February 25, 2005
Arizona residents should be able to seek free advice from a new state expert on whether they should be able to see a government record, a Senate committee decided Thursday.
The Senate Government Committee approved SB1499 to spend $185,000 to create a special office that would help the public understand its rights under the state’s public records and Open Meetings laws.
Previously, sponsors had proposed creating an Office of Public Access Counselor to serve as a mediator between a government agency and someone seeking records or information from a meeting. Indiana has had a similar state agency for a decade.
But Sen. Barbara Leff, R-Paradise Valley, convinced other lawmakers that Arizona should hire an adviser to deal with requests only from residents, not government officials, similar to the existing state agency ombudsman.
"The cities and public agencies usually have plenty of people on staff to help them," Leff said.
The bill’s author, Sen. Dean Martin, R-Phoenix, said some backers want to ban governments from suing people who ask to see a record, and that those agencies should be allowed to get advice from the public access counselor.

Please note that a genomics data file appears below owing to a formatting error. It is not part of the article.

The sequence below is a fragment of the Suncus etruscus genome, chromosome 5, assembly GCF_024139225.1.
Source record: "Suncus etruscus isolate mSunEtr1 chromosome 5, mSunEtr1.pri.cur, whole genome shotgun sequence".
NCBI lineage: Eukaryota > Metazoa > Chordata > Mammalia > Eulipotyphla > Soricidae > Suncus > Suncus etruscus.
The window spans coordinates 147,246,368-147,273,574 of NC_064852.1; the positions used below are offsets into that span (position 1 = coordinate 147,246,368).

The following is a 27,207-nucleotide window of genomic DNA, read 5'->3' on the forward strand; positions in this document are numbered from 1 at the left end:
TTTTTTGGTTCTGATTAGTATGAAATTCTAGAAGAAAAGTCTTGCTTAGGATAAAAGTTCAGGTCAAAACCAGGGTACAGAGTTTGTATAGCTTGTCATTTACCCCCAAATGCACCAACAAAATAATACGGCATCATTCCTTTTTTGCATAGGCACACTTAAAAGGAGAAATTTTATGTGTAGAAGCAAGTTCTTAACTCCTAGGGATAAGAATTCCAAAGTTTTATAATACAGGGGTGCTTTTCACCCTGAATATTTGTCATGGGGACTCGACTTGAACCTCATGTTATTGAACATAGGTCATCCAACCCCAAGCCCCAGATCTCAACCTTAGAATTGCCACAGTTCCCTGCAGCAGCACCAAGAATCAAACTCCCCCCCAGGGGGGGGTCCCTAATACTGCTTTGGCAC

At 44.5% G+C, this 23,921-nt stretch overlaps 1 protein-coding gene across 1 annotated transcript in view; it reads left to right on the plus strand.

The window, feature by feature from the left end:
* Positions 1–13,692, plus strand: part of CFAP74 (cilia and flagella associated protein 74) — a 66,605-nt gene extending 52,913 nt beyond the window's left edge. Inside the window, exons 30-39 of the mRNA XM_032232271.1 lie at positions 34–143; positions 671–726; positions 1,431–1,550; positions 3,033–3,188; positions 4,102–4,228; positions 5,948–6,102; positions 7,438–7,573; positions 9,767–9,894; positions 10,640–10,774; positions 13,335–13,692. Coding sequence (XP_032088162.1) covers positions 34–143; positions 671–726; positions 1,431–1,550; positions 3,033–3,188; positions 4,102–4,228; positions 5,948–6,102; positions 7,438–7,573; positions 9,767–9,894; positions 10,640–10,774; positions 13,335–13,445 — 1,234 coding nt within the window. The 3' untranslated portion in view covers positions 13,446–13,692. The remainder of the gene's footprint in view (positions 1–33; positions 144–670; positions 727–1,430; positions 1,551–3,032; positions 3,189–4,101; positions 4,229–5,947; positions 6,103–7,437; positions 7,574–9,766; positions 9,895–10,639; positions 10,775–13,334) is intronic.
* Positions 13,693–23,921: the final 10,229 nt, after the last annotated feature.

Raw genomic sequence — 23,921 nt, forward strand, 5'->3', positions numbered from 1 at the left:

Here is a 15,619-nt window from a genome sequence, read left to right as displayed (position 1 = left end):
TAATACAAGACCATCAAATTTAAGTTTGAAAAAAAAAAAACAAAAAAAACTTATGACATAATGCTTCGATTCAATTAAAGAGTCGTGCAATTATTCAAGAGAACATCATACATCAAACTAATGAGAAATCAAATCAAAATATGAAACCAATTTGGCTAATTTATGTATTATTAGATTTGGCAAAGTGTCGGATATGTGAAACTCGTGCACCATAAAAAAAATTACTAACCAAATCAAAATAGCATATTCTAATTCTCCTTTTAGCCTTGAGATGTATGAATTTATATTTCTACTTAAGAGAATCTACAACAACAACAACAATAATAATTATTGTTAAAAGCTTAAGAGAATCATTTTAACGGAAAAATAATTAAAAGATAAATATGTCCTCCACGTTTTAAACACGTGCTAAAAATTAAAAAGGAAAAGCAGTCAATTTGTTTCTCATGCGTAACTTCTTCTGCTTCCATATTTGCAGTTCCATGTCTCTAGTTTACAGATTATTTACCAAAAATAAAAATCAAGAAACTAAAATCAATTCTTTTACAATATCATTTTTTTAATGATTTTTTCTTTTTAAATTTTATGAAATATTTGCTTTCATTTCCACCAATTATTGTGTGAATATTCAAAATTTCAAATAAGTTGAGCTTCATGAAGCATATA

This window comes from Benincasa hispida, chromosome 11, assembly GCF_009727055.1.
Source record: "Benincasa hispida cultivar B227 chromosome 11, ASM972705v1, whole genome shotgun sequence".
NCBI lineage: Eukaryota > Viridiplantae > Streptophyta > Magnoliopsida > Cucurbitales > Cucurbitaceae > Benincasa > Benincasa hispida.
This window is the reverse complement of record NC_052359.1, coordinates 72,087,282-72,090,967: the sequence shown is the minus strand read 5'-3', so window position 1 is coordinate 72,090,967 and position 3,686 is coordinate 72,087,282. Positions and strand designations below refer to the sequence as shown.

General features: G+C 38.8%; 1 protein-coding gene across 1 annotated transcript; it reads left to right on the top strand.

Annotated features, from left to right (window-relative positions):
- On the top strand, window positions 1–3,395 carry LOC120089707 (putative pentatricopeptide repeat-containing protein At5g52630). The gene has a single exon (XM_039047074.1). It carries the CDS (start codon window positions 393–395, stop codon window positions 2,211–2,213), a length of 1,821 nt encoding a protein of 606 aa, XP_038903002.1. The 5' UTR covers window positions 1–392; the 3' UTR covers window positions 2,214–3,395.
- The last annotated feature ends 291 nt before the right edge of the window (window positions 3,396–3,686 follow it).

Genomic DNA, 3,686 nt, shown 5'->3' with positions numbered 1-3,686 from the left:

Critics have claimed governments file such lawsuits to discourage people from demanding information, but officials have defended legal action as their only avenue to get a clear determination if a record should be available to the public.
Martin dropped the second proposal for now, and is calling for a two-year legislative study instead. As amended Thursday, SB1499 says a special committee would review how government agencies are complying with the law on open records and open meetings, and suggest possible improvements.
The changes approved Thursday also could make it harder for a public access adviser to determine if specific records should be released. Martin said he needs to work on additional amendments to make it clear the adviser can obtain questioned records and review them privately.
Otherwise, government agencies won’t share records with the access adviser, Martin said, making impossible to form an opinion about how the law applies.
The public access adviser would be a lawyer, but the office’s legal opinions couldn’t force any agency to release records. A resident would have to go to court if the agency still denied a request.